The global Filipino and the goat

Sun, 03/25/2007 - 00:00
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By Robert JA Basilio Jr.

When Jose de Venecia Jr. was a boy, he was almost killed by a goat.

The enraged beast — the head of the herd that he was leading out to pasture — charged at him without any provocation, flinging his body into the air.

De Venecia avoided serious injury — and perhaps even an early death — after being saved by his belt. The billy goat’s horn snagged the leather strip fastened onto his waist, missing the target by just a few inches.

Whatever epiphanies de Venecia derived from this incident are not indicated in Global Filipino, his authorized biography, written by Brett Decker, a speechwriter and a newspaper editor.

But the anecdote — however incredible it may sound to friends, foes, and frenemies — serves the books purpose.

The goat attack and many other stories help drive narrative action, encouraging readers to actually go through the whole volume, a 400-page work that includes a 15-page Philippine history chronology, praise from presidents Aquino, Ramos, and Estrada.

No such remarks came from President Gloria Macapagal-Arroyo for obvious reasons.

In early 2008 — the same year the book was published — her allies unseated de Venecia as House Speaker despite years of unwavering and critical support.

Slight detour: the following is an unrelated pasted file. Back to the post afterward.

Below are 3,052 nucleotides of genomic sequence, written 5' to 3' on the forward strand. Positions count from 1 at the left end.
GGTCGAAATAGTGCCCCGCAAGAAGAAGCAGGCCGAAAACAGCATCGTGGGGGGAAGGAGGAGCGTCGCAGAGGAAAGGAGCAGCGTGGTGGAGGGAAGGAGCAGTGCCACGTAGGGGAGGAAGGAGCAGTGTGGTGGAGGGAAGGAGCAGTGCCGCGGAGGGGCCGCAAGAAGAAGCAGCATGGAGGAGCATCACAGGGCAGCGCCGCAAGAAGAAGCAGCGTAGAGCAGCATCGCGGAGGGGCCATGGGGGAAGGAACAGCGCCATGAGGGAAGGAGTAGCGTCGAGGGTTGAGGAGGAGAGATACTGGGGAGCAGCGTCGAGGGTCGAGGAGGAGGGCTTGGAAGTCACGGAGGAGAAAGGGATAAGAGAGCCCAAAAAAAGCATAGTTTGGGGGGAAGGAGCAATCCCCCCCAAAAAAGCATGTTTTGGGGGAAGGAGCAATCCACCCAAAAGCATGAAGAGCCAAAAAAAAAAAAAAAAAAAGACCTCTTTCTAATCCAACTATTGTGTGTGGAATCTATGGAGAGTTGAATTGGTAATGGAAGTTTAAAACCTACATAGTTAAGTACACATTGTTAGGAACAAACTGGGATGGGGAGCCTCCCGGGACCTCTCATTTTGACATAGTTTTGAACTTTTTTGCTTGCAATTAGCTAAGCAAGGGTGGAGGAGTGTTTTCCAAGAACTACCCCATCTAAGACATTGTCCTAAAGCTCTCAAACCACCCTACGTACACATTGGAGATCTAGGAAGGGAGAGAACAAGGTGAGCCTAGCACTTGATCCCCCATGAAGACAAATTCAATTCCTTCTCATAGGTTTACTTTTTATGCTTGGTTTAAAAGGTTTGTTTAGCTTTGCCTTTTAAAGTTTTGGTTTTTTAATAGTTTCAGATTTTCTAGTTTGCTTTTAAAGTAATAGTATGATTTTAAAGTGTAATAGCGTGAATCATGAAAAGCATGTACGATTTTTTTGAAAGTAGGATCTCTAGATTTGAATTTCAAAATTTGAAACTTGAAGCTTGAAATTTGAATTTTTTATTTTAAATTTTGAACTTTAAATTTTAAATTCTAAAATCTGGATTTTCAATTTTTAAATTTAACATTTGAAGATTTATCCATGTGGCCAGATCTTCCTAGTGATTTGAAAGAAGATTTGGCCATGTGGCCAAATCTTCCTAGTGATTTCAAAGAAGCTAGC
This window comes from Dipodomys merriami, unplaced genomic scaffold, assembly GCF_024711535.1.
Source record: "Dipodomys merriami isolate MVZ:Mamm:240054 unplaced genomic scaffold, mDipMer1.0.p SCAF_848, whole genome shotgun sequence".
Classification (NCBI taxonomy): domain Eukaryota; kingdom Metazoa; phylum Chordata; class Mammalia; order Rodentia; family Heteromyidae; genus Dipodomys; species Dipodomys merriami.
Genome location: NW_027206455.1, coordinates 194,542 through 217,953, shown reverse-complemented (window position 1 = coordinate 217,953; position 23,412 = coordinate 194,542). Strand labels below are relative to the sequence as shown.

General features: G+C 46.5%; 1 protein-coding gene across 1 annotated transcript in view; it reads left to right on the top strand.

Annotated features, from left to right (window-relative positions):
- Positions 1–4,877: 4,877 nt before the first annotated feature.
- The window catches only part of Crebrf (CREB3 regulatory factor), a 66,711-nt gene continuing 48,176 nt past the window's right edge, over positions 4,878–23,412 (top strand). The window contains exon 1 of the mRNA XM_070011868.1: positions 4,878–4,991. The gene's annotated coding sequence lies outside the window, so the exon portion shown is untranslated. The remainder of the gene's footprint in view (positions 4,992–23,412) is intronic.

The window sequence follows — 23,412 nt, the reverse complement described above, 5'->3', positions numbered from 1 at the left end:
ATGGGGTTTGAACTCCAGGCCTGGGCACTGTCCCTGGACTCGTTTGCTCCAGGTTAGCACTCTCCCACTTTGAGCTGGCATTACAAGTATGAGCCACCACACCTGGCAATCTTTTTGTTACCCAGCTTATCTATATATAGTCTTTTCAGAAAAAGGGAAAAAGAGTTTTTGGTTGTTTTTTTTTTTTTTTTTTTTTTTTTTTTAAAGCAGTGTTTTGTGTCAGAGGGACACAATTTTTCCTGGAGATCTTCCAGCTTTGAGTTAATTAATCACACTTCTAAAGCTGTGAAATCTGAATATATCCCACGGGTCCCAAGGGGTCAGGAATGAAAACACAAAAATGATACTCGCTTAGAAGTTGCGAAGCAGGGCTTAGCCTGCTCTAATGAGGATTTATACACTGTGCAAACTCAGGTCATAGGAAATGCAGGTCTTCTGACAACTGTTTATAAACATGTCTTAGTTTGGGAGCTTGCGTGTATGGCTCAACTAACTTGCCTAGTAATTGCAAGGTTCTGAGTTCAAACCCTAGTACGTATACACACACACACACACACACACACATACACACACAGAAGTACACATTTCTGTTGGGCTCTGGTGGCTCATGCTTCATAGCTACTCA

But that’s how the game is played and no one knows this better than de Venecia, who was able to unite all political parties in the late 1990s in what was then known as the Rainbow Coalition.

But in 2008 — when Arroyo deemed him useless — he may have recognized that the jig was up and that he was old and rich enough to publish his biography.

Unknown to many, de Venecia’s biggest contribution to the country may very well be his move that asked allow local lenders to accept US dollars.

Proposed in the mid-1960s and later approved by both the US and the Philippines central bank, the move continues to benefit the country by making it easier for overseas Filipino workers to send money home.

De Venecia’s dollar remittance proposal earned him a belated recognition from the Bangko Sentral ng Pilipinas in 2005, the book says.

Besides commendations — presidential or otherwise — the book also carried blurbs from 20 other heads of state including South Africa’s Nelson Mandela and the United Nations’ Kofi Annan.

What purposes do these blurbs and written testimonies serve?

That our man from Pangasinan are in the good graces of leaders, both global and local, including the late dictator Ferdinand Marcos who may have considered him close enough to be a crony.

To this day, de Venecia denies the appellation.

Never mind that a company he once controlled — Landoil, which, among others, built ports and drilled for oil in the Middle East — was able to borrow a $120-million loan that was guaranteed by the Marcos government.

After failing to collect from projects that were derailed when the Iran-Iraq war erupted in 1981, Landoil was eventually unable to pay its debts.

And just like any lucky guy, de Venecia got another break.

Landoil’s unpaid debt was covered by the Filipino taxpayer through Philguarantee, another government entity.

Decades after the goat attack, it seemed that de Venecia’s good luck remain in ample supply.

The Philippine Supreme Court later sustained a decision — rendered earlier by an anti-graft court — that cleared Landoil and de Venecia of any wrongdoing regarding its loan from the Marcos government, the book says.
His good fortune doesn’t stop there — it apparently extends to the spiritual realm.

 

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